We need to acknowledge that the pursuit of Christ and coolness is irreconcilable. Detached individualism, alienation from authority and outward rebellion are sins that have no place in the Christian’s life because these are things opposed to Christ’s sovereign rule in our lives. They tend to cause self-centeredness and elitism (“I am superior to you because I am the arbiter of all things acceptably cool, things that are known only to me and my friends and obviously not to you”). Condescension is not Christian—humility is, along with a godly sense of community, respect, family and love.
The culture of the world is always changing. The cat’s pajamas. He’s a dreamboat. That’s just swell. Groovy. Far out. He’s the bomb. Phat. It’s so dope. The phrases of popular culture have a limited shelf life and the wrong words can mark you as a fossil from some forgotten decade.
Doesn’t that prove the point that we should resist being driven by ever changing fads and trends? One day you too will be an old-timer, hopelessly out of fashion, so why pretend otherwise? Why not obey the Bible’s commands to walk with wisdom and seek maturity, to be like Christ and not like whoever is the cultural icon of your day.
McCracken believes this mindset and lifestyle of “Wannabe-Cool Christianity” has become
far too accommodating and accepting of sin, something that should actually shock and disturb us. If it’s uncool to draw lines about what behavior is permissible and prudent for the Christian, then Christians should start getting used to the idea of being uncool.1
Amen to that.
Another series of warnings come from David Wells. In his book The Courage to Be Protestant, he writes:
The born-again, marketing church has calculated that unless it makes deep, serious cultural adaptations, it will go out of business, especially with the younger generations. What it has not considered carefully enough is that it may well be putting itself out of business with God.2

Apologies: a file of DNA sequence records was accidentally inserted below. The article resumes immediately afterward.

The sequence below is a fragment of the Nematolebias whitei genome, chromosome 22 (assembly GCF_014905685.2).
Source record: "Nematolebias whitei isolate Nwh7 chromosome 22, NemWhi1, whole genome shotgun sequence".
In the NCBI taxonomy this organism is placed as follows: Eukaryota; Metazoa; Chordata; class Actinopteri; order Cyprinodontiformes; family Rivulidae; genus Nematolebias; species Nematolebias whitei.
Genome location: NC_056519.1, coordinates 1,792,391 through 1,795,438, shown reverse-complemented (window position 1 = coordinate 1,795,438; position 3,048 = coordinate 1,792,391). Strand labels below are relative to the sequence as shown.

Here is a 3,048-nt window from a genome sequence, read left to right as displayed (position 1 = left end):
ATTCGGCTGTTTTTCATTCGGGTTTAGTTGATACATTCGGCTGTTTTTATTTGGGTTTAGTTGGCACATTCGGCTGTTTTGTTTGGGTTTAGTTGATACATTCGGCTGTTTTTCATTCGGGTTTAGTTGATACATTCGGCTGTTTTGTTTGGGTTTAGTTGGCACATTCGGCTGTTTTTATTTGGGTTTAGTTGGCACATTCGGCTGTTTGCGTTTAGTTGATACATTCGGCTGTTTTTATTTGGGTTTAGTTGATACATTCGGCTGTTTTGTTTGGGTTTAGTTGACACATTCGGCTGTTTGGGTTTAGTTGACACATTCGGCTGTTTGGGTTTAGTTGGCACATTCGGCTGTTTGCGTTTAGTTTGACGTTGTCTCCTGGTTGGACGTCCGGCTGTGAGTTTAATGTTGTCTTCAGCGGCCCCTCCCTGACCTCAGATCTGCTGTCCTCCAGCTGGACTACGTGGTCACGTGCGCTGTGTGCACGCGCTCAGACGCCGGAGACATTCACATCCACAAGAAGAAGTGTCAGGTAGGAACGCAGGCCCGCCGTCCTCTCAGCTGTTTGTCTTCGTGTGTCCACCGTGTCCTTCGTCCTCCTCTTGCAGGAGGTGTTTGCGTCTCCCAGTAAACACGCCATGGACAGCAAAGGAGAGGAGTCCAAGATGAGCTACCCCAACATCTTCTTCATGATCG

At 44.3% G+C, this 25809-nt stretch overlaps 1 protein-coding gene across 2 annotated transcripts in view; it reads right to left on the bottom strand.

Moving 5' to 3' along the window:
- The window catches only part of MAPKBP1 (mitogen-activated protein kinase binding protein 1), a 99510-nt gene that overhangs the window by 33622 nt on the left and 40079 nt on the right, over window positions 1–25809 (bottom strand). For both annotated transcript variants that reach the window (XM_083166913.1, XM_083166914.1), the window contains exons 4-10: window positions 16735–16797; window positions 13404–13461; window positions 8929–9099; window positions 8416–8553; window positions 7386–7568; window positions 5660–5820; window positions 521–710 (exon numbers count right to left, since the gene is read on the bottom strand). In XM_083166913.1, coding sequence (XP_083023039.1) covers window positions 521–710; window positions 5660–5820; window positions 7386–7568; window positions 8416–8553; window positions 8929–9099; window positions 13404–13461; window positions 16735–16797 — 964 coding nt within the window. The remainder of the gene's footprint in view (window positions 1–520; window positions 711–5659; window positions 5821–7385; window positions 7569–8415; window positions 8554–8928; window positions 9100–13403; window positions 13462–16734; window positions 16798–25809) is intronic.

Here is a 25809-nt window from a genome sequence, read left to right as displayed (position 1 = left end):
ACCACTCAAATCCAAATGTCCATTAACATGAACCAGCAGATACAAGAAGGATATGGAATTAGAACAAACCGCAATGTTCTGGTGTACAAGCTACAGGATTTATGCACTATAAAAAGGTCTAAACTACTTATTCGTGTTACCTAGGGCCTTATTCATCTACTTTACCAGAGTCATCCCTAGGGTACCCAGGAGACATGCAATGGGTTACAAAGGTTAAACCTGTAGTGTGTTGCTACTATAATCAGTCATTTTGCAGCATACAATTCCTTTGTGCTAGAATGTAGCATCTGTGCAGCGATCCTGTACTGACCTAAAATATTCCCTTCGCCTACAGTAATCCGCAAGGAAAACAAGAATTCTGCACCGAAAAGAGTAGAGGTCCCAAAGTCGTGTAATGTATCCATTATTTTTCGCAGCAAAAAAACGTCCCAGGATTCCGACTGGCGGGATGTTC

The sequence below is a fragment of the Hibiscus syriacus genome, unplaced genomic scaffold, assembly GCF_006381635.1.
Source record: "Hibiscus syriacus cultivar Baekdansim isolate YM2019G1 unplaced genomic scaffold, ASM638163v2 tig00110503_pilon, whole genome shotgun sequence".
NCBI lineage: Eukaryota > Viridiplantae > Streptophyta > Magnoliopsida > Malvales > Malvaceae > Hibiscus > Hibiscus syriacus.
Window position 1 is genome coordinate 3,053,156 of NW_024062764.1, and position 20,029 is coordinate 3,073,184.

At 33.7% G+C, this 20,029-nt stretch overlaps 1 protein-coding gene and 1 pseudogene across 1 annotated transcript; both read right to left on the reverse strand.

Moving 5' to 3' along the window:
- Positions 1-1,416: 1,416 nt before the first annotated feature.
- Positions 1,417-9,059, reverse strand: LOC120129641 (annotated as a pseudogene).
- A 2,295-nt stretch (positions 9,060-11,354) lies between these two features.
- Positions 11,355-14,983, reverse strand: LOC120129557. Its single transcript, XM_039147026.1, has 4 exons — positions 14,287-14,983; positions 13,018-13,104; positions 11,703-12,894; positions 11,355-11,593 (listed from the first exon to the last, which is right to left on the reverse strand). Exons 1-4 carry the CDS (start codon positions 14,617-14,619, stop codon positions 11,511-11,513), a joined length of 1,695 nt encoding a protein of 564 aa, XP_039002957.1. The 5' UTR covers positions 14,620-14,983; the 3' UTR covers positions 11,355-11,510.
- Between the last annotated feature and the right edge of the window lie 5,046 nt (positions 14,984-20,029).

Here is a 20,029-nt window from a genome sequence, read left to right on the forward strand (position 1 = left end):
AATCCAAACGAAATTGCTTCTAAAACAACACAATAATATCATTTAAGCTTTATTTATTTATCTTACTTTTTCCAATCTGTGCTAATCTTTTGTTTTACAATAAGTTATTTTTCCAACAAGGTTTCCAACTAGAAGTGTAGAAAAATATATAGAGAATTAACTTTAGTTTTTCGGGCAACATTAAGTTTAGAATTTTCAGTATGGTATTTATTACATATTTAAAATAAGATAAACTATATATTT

That’s a serious consideration!
And Wells asks these sobering questions.
What is the binding authority on the church? What determines how it thinks, what it wants, and how is it going to go about its business? Will it be Scripture alone, Scripture understood as God’s binding address, or will it be culture? Will it be what is current, edgy, and with-it? Or will it be God’s Word, which is always contemporary because its truth endures for all eternity?3
He asks—is it Sola Scriptura or Sola Cultura?
Wells is right when he asserts that a careful biblical theology must undergird the local church’s ministry if it will be rightly related to Christ. But many churches are neglecting the Bible and traditional doctrine. It’s not that these churches
want to deny it or reject it, but it is something of an embarrassment to them. At least in their own churches, they want to conceal it. They want it hidden, kept in the background, made to disappear from what they are doing. It is rather like a family secret. Family secrets are true, but they should be kept private. They should not be divulged.4
Then Wells observes:
Everywhere in the marketing approach [type of churches] theology and Bible knowledge are downplayed, and then we are dumbfounded when commitment evaporates and ignorance reigns! The gelding is castrated, as C.S. Lewis observed in another context, and yet we expect it to be fruitful.5
Let’s not be embarrassed of Christ and His Word, hiding His teachings lest we be exposed as His followers, trying to make Christ’s commandments acceptable to the skeptical world through a veil of coolness. Let’s resolve never to lose God’s blessing—to be “put out of business with God,” as Wells wrote—in the irreconcilable pursuit of both Christ and coolness.
Les Lofquist earned his BA at Grace College, and his MDiv at Grace Theological Seminary. Over his years of ministry, he has served as a missionary church planter, Bible college instructor, youth pastor and senior pastor. He has served as Executive Director of IFCA since 1999. He and his wife Miriam have been blessed with several children and grandchildren.